Disney should get a new theme park to jockey up against Fantasy Land and Tomorrow Land.

Disney should get a new theme park to jockey up against Fantasy Land and Tomorrow Land.

Call it Moral Relativism Land, where no bad guys are entirely bad.

Expect the kids to be greeted by Captain Hook, entertained by the magic of Jafar, and maybe go apple-dunking with the Evil Queen from Snow White and the Seven Dwarfs.

Consider that Disney has been busy lately with what would have been an unthinkable strategy in Walt’s time: giving villains the spotlight. It started with Angelina Jolie black-swanning her way through two Maleficent movies, exploring the backstory behind the wicked witch who put Sleeping Beauty in a coma.

More recently, in the Marvel universe, Disney has given two comic book villains — Loki and M.O.D.O.K. — their own TV series.

Still, it comes as a surprise Disney picked the manic fashionista Cruella De Vil as the recipient of the studio’s villain largesse. This is the character, in the original One Hundred and One Dalmatians, intent on skinning cute little puppies to make herself a black-and-white coat to match her distinctive chromatically bisected hairstyle.

It’s a tall order to humanize such a fiend. It shouldn’t come as a surprise that the studio picked director Craig Gillespie for the task. Gillespie, after all, managed to make audiences sympathetically reconsider figure-skating felon Tonya Harding in his excellent 2017 biopic I, Tonya.

Laurie Sparham / Disney Enterprises Inc.</p><p>Brilliant designer Cruella (Emma Stone, above) stages elaborate disruptions of fashion shows by her nemesis, the Baroness.</p>

Laurie Sparham / Disney Enterprises Inc.

Brilliant designer Cruella (Emma Stone, above) stages elaborate disruptions of fashion shows by her nemesis, the Baroness.

He pulls that neat trick with Cruella with this origin story, introducing the title character as a misunderstood but feisty little girl named Estella. As a child (played by Tipper Seifert-Cleveland), Estella suffers the cruelty of her classmates because, it turns out, her shocking black-and-white hair naturally grew that way.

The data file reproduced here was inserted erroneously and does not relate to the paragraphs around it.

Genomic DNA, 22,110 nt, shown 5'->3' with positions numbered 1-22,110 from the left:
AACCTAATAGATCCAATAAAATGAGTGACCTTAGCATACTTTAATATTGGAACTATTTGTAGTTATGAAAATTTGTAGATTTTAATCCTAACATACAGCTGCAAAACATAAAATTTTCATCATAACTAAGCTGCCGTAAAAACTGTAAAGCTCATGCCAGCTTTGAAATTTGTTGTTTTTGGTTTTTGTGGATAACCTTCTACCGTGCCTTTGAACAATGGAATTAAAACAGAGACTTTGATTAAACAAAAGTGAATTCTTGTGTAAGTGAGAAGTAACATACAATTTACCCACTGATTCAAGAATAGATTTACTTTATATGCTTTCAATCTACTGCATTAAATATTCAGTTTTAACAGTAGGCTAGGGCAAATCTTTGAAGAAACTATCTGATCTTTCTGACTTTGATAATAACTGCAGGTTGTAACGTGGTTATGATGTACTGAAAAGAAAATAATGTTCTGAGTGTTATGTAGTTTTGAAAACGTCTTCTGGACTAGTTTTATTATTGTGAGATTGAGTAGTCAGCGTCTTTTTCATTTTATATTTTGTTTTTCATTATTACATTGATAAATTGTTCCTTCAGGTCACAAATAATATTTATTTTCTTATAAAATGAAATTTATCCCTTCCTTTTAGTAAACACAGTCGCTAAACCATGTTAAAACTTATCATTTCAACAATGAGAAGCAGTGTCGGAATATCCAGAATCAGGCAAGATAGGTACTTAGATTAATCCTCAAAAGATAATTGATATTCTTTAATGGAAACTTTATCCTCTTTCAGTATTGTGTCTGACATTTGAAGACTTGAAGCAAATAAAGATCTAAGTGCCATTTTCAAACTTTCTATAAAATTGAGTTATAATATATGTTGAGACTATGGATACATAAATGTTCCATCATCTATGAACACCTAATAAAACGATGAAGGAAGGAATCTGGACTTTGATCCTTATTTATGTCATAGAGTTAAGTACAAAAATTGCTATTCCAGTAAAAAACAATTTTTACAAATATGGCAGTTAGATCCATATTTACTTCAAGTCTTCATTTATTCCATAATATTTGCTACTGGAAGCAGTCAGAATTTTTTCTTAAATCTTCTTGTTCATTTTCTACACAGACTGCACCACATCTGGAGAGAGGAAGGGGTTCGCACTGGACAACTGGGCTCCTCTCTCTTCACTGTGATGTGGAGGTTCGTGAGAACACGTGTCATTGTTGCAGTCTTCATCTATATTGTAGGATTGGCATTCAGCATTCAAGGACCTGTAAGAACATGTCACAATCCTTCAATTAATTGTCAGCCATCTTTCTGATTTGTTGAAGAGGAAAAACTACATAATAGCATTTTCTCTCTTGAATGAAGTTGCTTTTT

Estella is transformed into something more sinister after she witnesses the death of her mother at the hands, or rather paws, of three nasty Dalmatians owned by the wicked, filthy-rich fashion maven known only as the Baroness (Emma Thompson, having malevolent fun as the movie’s stylish antagonist).

Estella makes her way to London, where she grows up to be a grifter in the company of two companions Jasper (Joel Fry) and Horace (Paul Walter Hauser, who played a more delusional minion in I, Tonya). Before long, her natural brilliance as a designer gets her in the employ of the Baroness herself. But by then, "Estella" (who dyes her hair red) becomes merely the secret identity of her monochrome-tressed alter ego Cruella, who establishes her own defiant line of fashion (think: punk provocateur Vivienne Westwood) in pointed contrast to the Baroness’s meticulous creations.

One can’t help think of the Joker in the way the film stages Cruella’s elaborate disruptions of the Baroness’s fashion shows, each more fiendishly cunning than the last. (Cruella’s arrival to one show in a garbage truck is a highlight.)

If a fashion showdown seems a strange focus for a Disney movie, Gillespie and screenwriters Dana Fox and Tony McNamara boldly commit, to the extent the movie got a PG-13 rating stateside. Disney traditionalists may be startled to discover one of Cruella’s conspirators, a Portobello Road boutique owner named Artie (John McCrea), is flamboyantly and proudly gay. This simultaneously serves to frame the nature of the heroine’s rebellious mission, while acknowledging the fact the original animated iteration of Cruella was not without her gay fanbase.

It’s a surprisingly well-made film, enriched by the remarkable detail of both the London setting and the startling fashions. (Viewers may likely go from this film to the R-rated Netflix series Halston just to sustain the couture groove.) In the title role, Emma Stone looks right — like a feral waif — but she tends to be outmatched in wickedness by Emma Thompson.

The only thing casual about the Baroness is her cruelty, and Thompson effortlessly plays it to the hilt.

randall.king@freepress.mb.ca

Twitter: @FreepKing

Randall King

Randall King
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In a way, Randall King was born into the entertainment beat.

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